The level of friendship between partners is a significant indicator for success in a relationship. The stronger your friendship connection, the higher your relationship success.
When your relationship began, together you created a vision of hopes, dreams and goals you planned to work towards. This includes houses, children, careers, vacations, lifestyle goals, and the timeline for achieving them. An affair is not typically part of this vision, and can lead the injured partner to question: Have we really been working toward the same goal all along?
This question can lead to uncertainty about your future, and in need of confirmation about what the future holds. Address this uncertainty by communicating your intent to stay together, as frequently as needed. Be honest and clear about what you want going forward, and encourage your spouse to do the same.
Communicate your boundaries and expectations going forward. As you make these adjustments, you establish a clear vision of the future while also reassuring your partner of your intent to stay together. You are mending a friendship. By consistently addressing the uncertainty you demonstrate caring for your partner. By sharing and re-negotiating expectations and goals, you establish a plan for being together. Both are needed to encourage your friend to remain your friend.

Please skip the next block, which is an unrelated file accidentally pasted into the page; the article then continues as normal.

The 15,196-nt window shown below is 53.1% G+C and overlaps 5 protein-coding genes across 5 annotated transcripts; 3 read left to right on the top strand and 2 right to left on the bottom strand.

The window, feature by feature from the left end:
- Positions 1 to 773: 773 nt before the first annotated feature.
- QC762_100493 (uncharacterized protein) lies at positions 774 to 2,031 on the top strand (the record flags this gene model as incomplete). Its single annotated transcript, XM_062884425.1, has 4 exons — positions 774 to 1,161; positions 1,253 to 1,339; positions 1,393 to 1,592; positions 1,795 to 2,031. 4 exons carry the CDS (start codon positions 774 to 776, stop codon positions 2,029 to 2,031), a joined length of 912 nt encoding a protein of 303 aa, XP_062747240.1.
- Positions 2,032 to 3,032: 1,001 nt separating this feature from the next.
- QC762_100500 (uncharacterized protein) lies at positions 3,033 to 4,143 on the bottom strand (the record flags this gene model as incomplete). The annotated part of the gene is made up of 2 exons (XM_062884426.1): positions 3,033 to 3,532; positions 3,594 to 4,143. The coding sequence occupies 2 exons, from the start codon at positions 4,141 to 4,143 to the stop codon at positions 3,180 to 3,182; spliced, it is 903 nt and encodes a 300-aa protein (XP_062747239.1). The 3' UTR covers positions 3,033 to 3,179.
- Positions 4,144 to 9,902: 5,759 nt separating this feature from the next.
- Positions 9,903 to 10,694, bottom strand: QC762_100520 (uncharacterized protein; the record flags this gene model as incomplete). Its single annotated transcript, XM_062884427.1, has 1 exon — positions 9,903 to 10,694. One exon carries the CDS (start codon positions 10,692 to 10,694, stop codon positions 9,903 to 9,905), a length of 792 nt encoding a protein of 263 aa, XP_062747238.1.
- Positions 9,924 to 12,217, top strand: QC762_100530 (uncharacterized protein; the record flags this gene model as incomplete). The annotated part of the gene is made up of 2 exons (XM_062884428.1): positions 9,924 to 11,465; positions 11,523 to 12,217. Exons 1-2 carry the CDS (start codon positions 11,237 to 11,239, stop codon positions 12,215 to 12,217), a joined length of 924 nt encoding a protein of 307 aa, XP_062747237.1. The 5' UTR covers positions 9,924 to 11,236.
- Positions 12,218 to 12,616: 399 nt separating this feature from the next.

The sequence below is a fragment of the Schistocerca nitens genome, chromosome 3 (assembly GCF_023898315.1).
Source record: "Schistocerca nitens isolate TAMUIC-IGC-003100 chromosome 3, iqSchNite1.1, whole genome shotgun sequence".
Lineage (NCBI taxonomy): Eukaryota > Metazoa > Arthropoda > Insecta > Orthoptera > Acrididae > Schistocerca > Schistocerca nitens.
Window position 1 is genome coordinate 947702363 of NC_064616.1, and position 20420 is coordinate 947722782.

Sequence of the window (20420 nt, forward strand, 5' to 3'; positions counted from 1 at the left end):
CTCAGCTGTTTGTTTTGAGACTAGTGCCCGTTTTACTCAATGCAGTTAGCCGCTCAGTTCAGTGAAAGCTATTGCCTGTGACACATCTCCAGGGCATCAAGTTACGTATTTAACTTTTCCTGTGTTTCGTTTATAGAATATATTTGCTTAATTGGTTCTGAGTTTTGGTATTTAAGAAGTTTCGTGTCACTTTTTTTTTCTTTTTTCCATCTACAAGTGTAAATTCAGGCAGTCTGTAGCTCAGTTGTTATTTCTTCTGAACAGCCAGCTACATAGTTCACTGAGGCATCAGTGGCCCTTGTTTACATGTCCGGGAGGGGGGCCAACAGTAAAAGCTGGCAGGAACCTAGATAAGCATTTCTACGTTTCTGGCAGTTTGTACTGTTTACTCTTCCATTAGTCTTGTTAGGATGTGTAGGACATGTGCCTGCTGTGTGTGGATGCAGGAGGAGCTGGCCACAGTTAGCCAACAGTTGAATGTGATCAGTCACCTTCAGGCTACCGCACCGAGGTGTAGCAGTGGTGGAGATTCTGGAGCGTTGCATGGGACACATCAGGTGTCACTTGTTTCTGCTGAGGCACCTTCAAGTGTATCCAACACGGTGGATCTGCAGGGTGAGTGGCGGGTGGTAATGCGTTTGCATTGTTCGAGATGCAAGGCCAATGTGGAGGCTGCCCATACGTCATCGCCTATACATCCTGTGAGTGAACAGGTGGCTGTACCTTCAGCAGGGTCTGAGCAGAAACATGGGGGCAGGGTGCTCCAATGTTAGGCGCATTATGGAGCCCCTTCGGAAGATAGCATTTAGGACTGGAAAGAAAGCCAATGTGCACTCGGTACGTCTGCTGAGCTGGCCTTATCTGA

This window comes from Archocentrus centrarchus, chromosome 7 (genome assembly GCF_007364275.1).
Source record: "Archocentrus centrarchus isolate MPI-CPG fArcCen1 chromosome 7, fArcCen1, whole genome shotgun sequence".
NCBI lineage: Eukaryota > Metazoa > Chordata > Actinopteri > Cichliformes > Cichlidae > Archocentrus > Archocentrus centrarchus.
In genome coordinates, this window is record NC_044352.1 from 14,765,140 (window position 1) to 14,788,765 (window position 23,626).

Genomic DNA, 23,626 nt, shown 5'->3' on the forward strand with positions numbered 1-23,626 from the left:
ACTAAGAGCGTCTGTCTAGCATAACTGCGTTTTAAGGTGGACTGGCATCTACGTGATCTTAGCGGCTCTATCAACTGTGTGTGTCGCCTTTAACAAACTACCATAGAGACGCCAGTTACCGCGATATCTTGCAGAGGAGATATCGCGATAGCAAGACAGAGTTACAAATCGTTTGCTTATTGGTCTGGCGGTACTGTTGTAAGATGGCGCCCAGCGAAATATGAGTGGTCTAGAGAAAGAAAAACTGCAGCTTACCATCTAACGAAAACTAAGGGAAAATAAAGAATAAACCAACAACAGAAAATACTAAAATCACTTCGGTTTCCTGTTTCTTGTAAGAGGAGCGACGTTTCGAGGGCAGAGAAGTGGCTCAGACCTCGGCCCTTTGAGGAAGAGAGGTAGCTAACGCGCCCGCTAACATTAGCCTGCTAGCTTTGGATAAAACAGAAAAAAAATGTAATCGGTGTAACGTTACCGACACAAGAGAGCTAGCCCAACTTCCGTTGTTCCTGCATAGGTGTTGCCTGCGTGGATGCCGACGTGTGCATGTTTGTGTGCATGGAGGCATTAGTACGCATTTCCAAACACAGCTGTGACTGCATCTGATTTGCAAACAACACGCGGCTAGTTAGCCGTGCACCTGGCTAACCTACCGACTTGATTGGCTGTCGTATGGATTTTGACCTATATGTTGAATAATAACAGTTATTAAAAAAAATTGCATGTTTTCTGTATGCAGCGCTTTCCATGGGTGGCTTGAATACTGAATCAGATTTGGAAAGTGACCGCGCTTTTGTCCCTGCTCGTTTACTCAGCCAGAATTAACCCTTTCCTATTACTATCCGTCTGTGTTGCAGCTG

As we have all heard, time heals. But while you allow time to work, this is the time to take active steps to build more closeness with your partner. Even if you and your partner are managing to get along, life can manage to shake things up at any time.
Acknowledge Landmines. Reminders of the affair, or that affairs exist, are similar to landmines. You never know when or where they may be hiding, but when you find them they blow up your whole day, week or even longer. A song on the radio, a scene in a movie or TV show. Maybe a news article, mention of a city, or specific location connected to the infidelity. These and many more not only can, but unavoidably will also pop up.